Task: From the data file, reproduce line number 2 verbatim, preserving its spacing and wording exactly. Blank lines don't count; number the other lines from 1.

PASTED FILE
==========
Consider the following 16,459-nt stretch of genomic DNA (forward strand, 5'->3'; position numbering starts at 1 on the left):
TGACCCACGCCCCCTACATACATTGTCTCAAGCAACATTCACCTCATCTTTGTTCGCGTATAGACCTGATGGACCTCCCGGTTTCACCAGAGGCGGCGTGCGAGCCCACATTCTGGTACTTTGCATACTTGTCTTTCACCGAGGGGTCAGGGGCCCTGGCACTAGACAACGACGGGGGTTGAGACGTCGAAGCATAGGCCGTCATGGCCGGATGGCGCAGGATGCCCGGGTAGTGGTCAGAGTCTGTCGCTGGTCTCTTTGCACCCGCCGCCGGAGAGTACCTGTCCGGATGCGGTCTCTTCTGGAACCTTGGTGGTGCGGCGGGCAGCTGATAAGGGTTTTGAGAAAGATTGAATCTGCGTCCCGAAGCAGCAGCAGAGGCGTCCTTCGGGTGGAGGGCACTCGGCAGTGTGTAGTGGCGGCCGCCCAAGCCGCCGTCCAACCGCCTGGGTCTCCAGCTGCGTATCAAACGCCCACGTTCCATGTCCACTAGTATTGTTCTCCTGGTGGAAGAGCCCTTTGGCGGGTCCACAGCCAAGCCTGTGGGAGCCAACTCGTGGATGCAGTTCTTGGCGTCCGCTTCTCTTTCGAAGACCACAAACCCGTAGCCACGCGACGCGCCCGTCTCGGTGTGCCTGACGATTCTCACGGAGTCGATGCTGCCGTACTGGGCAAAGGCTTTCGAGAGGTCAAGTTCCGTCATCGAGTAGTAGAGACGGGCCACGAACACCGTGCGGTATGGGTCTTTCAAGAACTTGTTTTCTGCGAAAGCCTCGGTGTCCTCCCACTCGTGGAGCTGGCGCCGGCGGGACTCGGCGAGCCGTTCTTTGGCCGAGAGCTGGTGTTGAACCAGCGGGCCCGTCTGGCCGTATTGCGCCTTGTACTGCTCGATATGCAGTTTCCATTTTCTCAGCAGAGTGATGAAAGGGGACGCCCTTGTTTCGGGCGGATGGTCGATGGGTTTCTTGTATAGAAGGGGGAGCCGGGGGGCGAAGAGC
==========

TGACCCACGCCCCCTACATACATTGTCTCAAGCAACATTCACCTCATCTTTGTTCGCGTATAGACCTGATGGACCTCCCGGTTTCACCAGAGGCGGCGTGCGAGCCCACATTCTGGTACTTTGCATACTTGTCTTTCACCGAGGGGTCAGGGGCCCTGGCACTAGACAACGACGGGGGTTGAGACGTCGAAGCATAGGCCGTCATGGCCGGATGGCGCAGGATGCCCGGGTAGTGGTCAGAGTCTGTCGCTGGTCTCTTTGCACCCGCCGCCGGAGAGTACCTGTCCGGATGCGGTCTCTTCTGGAACCTTGGTGGTGCGGCGGGCAGCTGATAAGGGTTTTGAGAAAGATTGAATCTGCGTCCCGAAGCAGCAGCAGAGGCGTCCTTCGGGTGGAGGGCACTCGGCAGTGTGTAGTGGCGGCCGCCCAAGCCGCCGTCCAACCGCCTGGGTCTCCAGCTGCGTATCAAACGCCCACGTTCCATGTCCACTAGTATTGTTCTCCTGGTGGAAGAGCCCTTTGGCGGGTCCACAGCCAAGCCTGTGGGAGCCAACTCGTGGATGCAGTTCTTGGCGTCCGCTTCTCTTTCGAAGACCACAAACCCGTAGCCACGCGACGCGCCCGTCTCGGTGTGCCTGACGATTCTCACGGAGTCGATGCTGCCGTACTGGGCAAAGGCTTTCGAGAGGTCAAGTTCCGTCATCGAGTAGTAGAGACGGGCCACGAACACCGTGCGGTATGGGTCTTTCAAGAACTTGTTTTCTGCGAAAGCCTCGGTGTCCTCCCACTCGTGGAGCTGGCGCCGGCGGGACTCGGCGAGCCGTTCTTTGGCCGAGAGCTGGTGTTGAACCAGCGGGCCCGTCTGGCCGTATTGCGCCTTGTACTGCTCGATATGCAGTTTCCATTTTCTCAGCAGAGTGATGAAAGGGGACGCCCTTGTTTCGGGCGGATGGTCGATGGGTTTCTTGTATAGAAGGGGGAGCCGGGGGGCGAAGAGC